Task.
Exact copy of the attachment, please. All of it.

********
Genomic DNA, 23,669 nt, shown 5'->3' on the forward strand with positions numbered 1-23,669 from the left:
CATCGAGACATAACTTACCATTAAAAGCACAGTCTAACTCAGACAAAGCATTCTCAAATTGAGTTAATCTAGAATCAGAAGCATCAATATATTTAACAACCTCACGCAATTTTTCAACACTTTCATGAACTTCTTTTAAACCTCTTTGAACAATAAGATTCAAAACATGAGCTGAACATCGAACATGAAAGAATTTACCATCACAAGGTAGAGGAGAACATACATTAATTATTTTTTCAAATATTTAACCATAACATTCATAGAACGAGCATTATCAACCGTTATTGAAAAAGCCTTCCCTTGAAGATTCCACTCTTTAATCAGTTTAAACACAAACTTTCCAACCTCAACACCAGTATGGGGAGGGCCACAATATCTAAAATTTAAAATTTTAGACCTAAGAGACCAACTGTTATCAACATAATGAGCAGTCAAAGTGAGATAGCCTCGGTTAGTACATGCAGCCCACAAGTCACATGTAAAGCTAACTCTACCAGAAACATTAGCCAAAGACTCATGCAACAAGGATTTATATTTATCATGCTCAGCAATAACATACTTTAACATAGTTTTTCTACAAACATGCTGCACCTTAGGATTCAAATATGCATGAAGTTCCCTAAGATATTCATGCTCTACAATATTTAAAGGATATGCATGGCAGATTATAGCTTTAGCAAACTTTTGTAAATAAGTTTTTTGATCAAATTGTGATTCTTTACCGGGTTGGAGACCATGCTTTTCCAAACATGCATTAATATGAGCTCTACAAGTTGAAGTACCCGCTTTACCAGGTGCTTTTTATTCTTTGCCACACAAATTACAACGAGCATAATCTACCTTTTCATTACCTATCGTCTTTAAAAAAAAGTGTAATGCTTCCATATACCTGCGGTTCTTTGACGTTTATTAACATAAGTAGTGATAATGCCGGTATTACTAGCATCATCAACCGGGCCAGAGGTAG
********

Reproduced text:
Genomic DNA, 23,669 nt, shown 5'->3' on the forward strand with positions numbered 1-23,669 from the left:
CATCGAGACATAACTTACCATTAAAAGCACAGTCTAACTCAGACAAAGCATTCTCAAATTGAGTTAATCTAGAATCAGAAGCATCAATATATTTAACAACCTCACGCAATTTTTCAACACTTTCATGAACTTCTTTTAAACCTCTTTGAACAATAAGATTCAAAACATGAGCTGAACATCGAACATGAAAGAATTTACCATCACAAGGTAGAGGAGAACATACATTAATTATTTTTTCAAATATTTAACCATAACATTCATAGAACGAGCATTATCAACCGTTATTGAAAAAGCCTTCCCTTGAAGATTCCACTCTTTAATCAGTTTAAACACAAACTTTCCAACCTCAACACCAGTATGGGGAGGGCCACAATATCTAAAATTTAAAATTTTAGACCTAAGAGACCAACTGTTATCAACATAATGAGCAGTCAAAGTGAGATAGCCTCGGTTAGTACATGCAGCCCACAAGTCACATGTAAAGCTAACTCTACCAGAAACATTAGCCAAAGACTCATGCAACAAGGATTTATATTTATCATGCTCAGCAATAACATACTTTAACATAGTTTTTCTACAAACATGCTGCACCTTAGGATTCAAATATGCATGAAGTTCCCTAAGATATTCATGCTCTACAATATTTAAAGGATATGCATGGCAGATTATAGCTTTAGCAAACTTTTGTAAATAAGTTTTTTGATCAAATTGTGATTCTTTACCGGGTTGGAGACCATGCTTTTCCAAACATGCATTAATATGAGCTCTACAAGTTGAAGTACCCGCTTTACCAGGTGCTTTTTATTCTTTGCCACACAAATTACAACGAGCATAATCTACCTTTTCATTACCTATCGTCTTTAAAAAAAAGTGTAATGCTTCCATATACCTGCGGTTCTTTGACGTTTATTAACATAAGTAGTGATAATGCCGGTATTACTAGCATCATCAACCGGGCCAGAGGTAG